Filmmaker John Waters has made a career as the Prince of Perversion; however, I have always found his movies rather wholesome in their own way. Unfortunately, investment in independent directors like Waters has gone the way of the real estate boom. This means that Waters has had to come up with other ways of funding his films.
Role Models (2010) is a biography in which Waters interviews both the famous and obscure people who influenced him, from the owner of the scariest bar in Baltimore to Johnny Mathis.
My focus at this point is on Carsick, in which Waters first imagines hitchhiking from Baltimore to San Francisco and then chronicles the actual experience. The book is divided into three parts: "The Best That Could Happen," which includes a highly unorthodox librarian; "The Worst That Could Happen," in which the Catholics are right; and "The Real Thing," in which the rubber meets the road. As entertaining as the two novellas are, reality is where the truly unexpected happens. Waters finds the people of America to be exceptionally decent, with a minister's wife who gives religion a good name (high praise from atheist Waters), a kind, young Republican who picks him up twice and the band Here We Go Magic, among others. What really stands out to Waters, however, is that all the men hold their wives in high esteem. Without fail, they praise them to the skies, especially if the wives are not present. At the end, Waters promises that he will never stand to hear of Middle America as "flyover country" again.
While not exactly a road trip, Dan Savage's Skipping Toward Gomorrah does travel all over the country visiting people who give pundits from the Moral Majority aneurysms. Using the seven deadly sins as his guide, Savage, who among other things writes a sex advice column, points out that we probably are friends with, work with or are related nearly and dearly to any number of people the Religious Right would like put out of the country. The conclusion to the book is Savage's attempt to commit all the sins mentioned. I read the chapter on Sloth aloud to one of my graduate school classes and we were all weeping with laughter. The next time some narrow-minded person tries to rain on your parade, pick up this book and peruse a chapter.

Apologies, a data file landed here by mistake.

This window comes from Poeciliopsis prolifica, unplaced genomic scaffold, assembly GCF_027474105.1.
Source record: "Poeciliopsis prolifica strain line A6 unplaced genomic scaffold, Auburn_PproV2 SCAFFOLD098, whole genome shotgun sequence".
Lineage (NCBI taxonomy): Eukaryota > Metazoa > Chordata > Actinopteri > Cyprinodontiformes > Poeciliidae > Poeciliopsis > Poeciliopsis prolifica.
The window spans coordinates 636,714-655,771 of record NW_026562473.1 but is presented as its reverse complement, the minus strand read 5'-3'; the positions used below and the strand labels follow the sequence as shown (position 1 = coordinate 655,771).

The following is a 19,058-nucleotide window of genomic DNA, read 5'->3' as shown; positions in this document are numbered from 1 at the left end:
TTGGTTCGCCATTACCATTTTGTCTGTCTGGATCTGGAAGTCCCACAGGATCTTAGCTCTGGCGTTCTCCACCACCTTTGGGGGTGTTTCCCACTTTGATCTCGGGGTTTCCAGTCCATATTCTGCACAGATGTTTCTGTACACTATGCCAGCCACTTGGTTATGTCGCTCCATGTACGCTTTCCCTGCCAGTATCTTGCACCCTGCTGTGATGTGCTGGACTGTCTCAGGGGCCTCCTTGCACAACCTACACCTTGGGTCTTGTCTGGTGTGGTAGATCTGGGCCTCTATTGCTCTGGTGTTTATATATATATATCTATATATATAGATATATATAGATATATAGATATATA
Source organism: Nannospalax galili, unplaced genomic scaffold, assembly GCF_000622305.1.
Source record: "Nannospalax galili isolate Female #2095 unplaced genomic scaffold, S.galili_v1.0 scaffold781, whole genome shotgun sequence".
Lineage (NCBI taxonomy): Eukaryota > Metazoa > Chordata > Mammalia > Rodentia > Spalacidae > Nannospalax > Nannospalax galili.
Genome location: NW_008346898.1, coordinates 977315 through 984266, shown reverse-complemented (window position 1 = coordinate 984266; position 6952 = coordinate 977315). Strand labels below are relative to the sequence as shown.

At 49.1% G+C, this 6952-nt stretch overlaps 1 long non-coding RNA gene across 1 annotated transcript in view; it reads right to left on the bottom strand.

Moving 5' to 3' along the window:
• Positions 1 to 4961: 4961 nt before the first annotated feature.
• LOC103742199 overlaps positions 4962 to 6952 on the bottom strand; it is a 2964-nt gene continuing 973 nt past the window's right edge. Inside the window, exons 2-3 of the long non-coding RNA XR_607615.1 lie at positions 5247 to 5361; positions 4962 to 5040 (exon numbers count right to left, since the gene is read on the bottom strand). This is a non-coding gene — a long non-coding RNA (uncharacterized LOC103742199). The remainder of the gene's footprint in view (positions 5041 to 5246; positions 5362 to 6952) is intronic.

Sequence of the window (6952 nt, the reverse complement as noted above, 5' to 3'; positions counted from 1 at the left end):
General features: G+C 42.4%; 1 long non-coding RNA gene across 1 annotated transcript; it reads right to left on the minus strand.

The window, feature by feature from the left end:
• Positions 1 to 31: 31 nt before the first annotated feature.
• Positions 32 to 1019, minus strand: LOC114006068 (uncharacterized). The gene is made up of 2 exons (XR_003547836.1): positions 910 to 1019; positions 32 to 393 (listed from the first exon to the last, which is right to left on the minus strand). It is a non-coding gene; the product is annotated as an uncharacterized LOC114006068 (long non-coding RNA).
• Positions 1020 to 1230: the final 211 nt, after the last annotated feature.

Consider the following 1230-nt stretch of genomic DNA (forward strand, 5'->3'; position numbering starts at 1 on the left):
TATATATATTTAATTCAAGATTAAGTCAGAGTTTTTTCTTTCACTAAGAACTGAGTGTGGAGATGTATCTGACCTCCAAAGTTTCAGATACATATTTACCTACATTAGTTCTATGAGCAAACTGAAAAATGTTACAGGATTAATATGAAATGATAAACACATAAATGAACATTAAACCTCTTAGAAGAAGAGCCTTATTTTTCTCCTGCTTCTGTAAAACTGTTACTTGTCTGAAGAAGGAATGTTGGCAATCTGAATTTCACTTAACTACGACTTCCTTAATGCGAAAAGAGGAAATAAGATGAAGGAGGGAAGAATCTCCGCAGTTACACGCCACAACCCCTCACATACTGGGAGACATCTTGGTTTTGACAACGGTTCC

Dan Baum got turned on to guns at an early age, a result of being (like Dan Savage) a crack shot. He also admires their engineering and mechanical efficiency while being a northern New Jersey Democrat. In Gun Guys, Baum road trips it through America to figure out why people love their guns so much and if some middle ground on the Second Amendment can be established. Among others, he meets a Hollywood armorer, a gun maker emotionally devastated by the passage of Obamacare, and a man who got interested in real guns after firing fake ones in computer games. Baum also recalls the murder of a friend from gun violence. While it may not change one's mind on the gun-control debate, it is a thoughtful and humorous piece of journalism.